To improve the reform of public finance management and the optimisation of the public sector

At the first session of the newly formed Public Administration Reform Council, we offered recommendations for improving the draft of the Programme for Public Finance Management Reform for the period 2022-2026, especially highlighting the need for the public enterprises to be included in this important strategic document.

Since the draft Programme does not address the problem of the public enterprises, while Montenegro Works, which was shut down in August this year, is still presented as a solution to the problem of managing fiscal risks associated to these enterprises, we pointed out that it is necessary to include concrete measures in this area. An additional argument for this lies in the fact that the state-owned enterprises are completely excluded from the Strategy for Public Administration Reform, at the insistence of the then-representatives of the Ministry of Finance and Social Welfare.

We also recalled the fact that the company law is not an adequate legal framework for regulating the work of public enterprises and that the regulation of this area should also be prioritised through public finance management reform.

The programme of the public finance management reform should also clearly answer the question of whether the Registry of Property has been created, because according to the Programme draft, it still needs to be, and according to the Director of the Administration for Cadastre and State Property, it was already completed at the beginning of this year.

The current practice of publishing databases of transactions from the treasury on a monthly basis should be envisioned as an activity that will be improved through the implementation of the Programme, guaranteeing some kind of duty in the absence of a legal obligation.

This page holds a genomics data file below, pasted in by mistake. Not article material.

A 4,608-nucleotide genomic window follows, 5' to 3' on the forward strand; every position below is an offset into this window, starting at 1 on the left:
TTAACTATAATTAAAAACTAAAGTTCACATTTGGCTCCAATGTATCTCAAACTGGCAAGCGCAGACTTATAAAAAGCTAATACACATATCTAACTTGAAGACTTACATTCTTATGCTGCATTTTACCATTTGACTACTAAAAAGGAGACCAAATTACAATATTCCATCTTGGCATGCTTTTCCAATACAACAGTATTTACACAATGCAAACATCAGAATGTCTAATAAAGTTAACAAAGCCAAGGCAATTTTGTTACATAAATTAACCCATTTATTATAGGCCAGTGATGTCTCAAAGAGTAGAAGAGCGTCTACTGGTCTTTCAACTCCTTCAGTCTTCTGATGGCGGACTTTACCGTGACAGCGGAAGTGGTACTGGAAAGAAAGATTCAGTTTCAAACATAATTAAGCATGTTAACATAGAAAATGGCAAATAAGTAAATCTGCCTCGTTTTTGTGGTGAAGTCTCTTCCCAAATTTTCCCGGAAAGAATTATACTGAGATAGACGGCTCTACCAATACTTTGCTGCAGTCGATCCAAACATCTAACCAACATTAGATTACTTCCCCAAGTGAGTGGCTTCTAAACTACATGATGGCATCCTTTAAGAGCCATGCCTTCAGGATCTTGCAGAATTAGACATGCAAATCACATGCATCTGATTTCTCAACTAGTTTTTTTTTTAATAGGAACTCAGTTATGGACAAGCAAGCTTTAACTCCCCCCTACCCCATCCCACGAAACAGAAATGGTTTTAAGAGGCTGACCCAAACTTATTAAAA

It is necessary to reconsider the intention of implementing programmatic budgeting at a local level, along with medium-term budgeting, at a moment when these mechanisms, especially programmatic budgeting, do not function even at the central level, and the local level has issues even with the existing, linear system of budgetary classification. We think that there are more urgent problems worth solving. They relate to the tax discipline of municipalities, collection of own revenues, debt management, transparency and rationalisation of expenditures.

 The financing of this strategic document is largely donor-dependent, which makes this programme over-relying on the dynamics and procedures of contracting and project implementation. It would be necessary to finance the key segments of the plan, those that relate to the most urgent matters, from domestic funds.

At the Council’s session, we also emphasised the lack of political determination to implement the public sector optimisation, and the need to establish limitations on the frequent reorganisations of ministries—which already represent a large expenditure—through the Law on Government, which is currently a subject of public debate.

Milena Muk

Institute Alternative

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